Dr. Verma and other top orthopedic specialists believe OCD occurs from repeated stress to the bone. Young athletes who participate in competitive sports are most prone to the condition. Constant stress on the developing bone can reduce the blood flow to the bone, causing osteochondritis dissecans to occur.
How can elbow osteochondritis dissecans be treated?
Dr. Verma has both surgical and non-surgical treatments available for OCD. Non-surgical treatments most often involve rest and discontinuing the activity that caused the condition until it has had proper time to heal. Surgical options may include debridement, drilling, internal fixation or an osteochondral allograft. It is important to talk with Dr. Verma to determine which treatment is best for you.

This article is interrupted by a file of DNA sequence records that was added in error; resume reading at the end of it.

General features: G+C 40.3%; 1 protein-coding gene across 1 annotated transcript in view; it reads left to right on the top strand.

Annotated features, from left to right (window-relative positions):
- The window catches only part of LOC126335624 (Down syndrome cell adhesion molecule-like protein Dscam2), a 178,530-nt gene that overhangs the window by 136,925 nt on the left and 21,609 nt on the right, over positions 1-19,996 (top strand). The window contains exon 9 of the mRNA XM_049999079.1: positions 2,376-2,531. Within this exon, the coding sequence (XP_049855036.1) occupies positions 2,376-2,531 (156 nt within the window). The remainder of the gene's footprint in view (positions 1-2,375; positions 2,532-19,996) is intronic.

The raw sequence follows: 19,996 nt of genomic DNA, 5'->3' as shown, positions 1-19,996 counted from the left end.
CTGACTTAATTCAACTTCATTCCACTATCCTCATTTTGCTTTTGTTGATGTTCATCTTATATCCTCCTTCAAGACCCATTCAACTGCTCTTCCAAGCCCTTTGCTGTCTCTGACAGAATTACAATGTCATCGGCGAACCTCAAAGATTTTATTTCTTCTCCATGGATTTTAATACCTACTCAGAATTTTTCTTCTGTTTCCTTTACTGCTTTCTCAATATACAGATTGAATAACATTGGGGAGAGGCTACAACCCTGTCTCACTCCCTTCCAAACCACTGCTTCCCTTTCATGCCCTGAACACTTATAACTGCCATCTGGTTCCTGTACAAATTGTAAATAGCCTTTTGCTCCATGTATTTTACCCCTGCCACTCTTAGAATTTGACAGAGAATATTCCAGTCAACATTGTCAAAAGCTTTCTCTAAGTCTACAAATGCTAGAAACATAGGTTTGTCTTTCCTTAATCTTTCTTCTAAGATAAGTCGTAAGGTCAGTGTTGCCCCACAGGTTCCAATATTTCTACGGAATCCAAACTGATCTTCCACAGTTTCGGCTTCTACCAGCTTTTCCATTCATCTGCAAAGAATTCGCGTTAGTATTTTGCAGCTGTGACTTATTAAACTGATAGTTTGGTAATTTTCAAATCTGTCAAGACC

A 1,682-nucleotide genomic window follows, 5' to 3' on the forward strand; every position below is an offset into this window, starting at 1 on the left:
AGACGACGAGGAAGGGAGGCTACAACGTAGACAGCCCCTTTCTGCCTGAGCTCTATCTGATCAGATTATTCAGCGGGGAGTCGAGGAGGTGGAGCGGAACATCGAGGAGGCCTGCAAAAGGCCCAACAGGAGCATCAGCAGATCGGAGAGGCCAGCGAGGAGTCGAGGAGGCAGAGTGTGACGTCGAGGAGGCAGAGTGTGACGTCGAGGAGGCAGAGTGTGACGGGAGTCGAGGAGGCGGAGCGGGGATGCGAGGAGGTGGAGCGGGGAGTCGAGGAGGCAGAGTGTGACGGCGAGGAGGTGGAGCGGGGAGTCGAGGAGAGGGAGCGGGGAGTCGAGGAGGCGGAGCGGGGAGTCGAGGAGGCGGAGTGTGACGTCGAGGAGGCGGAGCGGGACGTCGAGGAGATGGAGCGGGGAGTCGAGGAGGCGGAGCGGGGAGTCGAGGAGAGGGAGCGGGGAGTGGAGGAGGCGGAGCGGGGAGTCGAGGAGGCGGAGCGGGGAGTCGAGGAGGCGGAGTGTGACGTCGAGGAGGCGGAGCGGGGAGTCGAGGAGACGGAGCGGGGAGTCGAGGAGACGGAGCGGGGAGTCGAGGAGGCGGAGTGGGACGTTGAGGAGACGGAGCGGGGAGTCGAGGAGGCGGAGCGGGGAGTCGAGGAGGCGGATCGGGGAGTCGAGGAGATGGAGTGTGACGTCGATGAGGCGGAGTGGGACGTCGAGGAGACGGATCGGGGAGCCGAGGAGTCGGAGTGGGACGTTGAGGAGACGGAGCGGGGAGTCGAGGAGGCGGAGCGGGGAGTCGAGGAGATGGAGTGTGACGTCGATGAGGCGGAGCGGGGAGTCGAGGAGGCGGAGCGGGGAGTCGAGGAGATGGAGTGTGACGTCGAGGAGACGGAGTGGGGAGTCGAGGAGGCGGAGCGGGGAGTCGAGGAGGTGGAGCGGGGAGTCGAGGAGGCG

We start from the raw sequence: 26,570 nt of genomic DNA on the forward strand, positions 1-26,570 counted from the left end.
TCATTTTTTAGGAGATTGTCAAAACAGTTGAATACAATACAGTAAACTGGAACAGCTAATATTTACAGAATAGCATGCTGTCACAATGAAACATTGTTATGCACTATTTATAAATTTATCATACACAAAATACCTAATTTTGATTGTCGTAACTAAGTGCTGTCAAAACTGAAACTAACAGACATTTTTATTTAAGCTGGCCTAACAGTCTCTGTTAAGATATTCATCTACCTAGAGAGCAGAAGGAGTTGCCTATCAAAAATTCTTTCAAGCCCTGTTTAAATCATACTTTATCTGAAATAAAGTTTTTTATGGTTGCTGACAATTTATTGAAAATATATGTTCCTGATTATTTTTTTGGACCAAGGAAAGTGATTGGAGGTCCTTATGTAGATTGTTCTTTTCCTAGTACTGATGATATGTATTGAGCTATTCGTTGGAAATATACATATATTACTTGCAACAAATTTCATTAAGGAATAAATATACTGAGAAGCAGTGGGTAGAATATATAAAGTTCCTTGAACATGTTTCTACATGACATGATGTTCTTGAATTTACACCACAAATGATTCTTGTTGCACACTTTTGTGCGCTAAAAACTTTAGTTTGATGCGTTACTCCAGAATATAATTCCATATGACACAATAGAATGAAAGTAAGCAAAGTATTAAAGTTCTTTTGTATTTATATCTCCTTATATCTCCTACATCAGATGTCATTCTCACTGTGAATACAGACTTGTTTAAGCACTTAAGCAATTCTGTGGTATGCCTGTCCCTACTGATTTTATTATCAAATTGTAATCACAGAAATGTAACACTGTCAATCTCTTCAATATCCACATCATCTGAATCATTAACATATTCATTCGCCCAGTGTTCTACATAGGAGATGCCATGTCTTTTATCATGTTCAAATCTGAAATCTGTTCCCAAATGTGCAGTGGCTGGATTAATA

Does elbow osteochondritis dissecans go away?
OCD can “go away” after a period of rest and healing. It is important to follow the correct rehabilitation guidelines from Dr. Verma and his team. Strengthening exercises and body mechanics changes may be beneficial in preventing further osteochondritis dissecans.
What are the symptoms of elbow osteochondritis dissecans elbow?
Patients experiencing OCD of the elbow often report symptoms of pain, cracking or popping when the joint is straightened or bent, decreased range of motion, elbow tenderness and swelling, and the sensation of catching in the joint.
Is osteochondritis dissecans curable?
There is not a cure for osteochondritis dissecans, but there are many treatment options for the condition. Dr. Verma is able to successfully treat OCD for patients in Chicago, returning them to the activities they enjoy.
Is osteochondritis dissecans common?
OCD in the knee or elbow is relatively uncommon. Children or youth most commonly have symptoms related to OCD and it typically affects children who participate in competitive sports.